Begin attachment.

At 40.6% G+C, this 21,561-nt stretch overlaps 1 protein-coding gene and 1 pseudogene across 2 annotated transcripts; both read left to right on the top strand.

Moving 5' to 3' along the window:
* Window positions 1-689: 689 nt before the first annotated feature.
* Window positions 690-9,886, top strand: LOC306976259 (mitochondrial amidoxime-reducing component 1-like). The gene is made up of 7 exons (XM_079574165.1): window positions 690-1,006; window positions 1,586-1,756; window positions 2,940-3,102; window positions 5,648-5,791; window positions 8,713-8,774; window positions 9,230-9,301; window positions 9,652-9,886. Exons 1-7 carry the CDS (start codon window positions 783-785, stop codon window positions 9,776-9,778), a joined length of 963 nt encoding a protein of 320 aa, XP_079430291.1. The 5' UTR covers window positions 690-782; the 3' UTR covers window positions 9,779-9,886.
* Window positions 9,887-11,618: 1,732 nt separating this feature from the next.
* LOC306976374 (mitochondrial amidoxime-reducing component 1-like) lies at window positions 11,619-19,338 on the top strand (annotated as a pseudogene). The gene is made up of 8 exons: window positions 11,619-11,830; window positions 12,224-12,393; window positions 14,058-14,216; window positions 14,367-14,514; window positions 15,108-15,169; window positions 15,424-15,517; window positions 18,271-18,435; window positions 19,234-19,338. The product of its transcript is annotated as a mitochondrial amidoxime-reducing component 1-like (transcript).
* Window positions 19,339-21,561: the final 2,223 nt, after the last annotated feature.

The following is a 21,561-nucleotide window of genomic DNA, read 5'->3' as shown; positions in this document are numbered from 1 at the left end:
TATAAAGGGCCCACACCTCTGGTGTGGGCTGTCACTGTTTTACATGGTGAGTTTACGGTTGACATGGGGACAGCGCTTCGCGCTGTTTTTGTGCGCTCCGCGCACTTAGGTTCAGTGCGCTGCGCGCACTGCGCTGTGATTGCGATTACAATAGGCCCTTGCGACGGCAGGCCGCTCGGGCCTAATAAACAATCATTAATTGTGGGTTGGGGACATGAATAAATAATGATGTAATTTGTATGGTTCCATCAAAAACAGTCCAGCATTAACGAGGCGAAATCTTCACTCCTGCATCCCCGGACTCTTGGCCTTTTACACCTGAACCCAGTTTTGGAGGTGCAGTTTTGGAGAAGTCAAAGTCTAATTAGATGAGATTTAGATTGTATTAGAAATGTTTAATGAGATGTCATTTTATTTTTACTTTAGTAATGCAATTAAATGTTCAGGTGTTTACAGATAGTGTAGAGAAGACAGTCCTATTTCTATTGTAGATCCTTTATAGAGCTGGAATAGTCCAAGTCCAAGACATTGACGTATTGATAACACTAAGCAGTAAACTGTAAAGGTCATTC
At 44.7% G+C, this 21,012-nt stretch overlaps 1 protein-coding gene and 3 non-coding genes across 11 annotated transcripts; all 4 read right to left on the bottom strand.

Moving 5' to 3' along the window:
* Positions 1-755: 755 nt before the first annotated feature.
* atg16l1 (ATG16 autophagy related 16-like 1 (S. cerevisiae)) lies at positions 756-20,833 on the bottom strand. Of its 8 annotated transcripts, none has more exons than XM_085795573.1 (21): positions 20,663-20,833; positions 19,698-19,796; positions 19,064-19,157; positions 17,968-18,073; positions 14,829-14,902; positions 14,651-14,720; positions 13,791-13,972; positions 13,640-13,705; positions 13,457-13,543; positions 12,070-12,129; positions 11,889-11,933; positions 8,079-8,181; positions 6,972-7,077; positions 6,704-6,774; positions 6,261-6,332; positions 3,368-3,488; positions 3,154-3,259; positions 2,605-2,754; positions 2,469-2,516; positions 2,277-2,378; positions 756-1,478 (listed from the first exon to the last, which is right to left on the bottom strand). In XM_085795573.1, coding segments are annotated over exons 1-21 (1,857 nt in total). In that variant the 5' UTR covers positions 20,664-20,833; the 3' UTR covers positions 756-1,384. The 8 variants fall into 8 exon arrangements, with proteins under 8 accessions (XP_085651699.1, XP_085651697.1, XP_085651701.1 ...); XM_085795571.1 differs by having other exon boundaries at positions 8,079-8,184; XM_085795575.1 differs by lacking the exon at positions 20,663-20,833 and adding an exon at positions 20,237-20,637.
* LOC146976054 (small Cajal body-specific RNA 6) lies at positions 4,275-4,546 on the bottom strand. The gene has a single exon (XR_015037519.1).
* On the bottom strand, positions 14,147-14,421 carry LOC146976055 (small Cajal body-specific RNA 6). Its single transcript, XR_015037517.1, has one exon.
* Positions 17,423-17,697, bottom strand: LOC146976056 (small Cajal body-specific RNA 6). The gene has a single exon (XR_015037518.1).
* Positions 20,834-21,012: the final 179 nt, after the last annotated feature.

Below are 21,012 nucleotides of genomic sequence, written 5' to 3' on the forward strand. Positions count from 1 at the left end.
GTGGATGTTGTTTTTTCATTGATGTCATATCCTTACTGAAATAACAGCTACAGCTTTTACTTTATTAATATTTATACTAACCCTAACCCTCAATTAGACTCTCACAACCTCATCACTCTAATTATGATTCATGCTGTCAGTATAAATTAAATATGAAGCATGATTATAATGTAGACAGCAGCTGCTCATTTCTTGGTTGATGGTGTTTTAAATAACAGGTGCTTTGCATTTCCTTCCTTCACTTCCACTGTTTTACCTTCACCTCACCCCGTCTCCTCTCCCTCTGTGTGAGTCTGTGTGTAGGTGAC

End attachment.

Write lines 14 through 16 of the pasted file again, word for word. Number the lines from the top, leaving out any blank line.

* LOC146976054 (small Cajal body-specific RNA 6) lies at positions 4,275-4,546 on the bottom strand. The gene has a single exon (XR_015037519.1).
* On the bottom strand, positions 14,147-14,421 carry LOC146976055 (small Cajal body-specific RNA 6). Its single transcript, XR_015037517.1, has one exon.
* Positions 17,423-17,697, bottom strand: LOC146976056 (small Cajal body-specific RNA 6). The gene has a single exon (XR_015037518.1).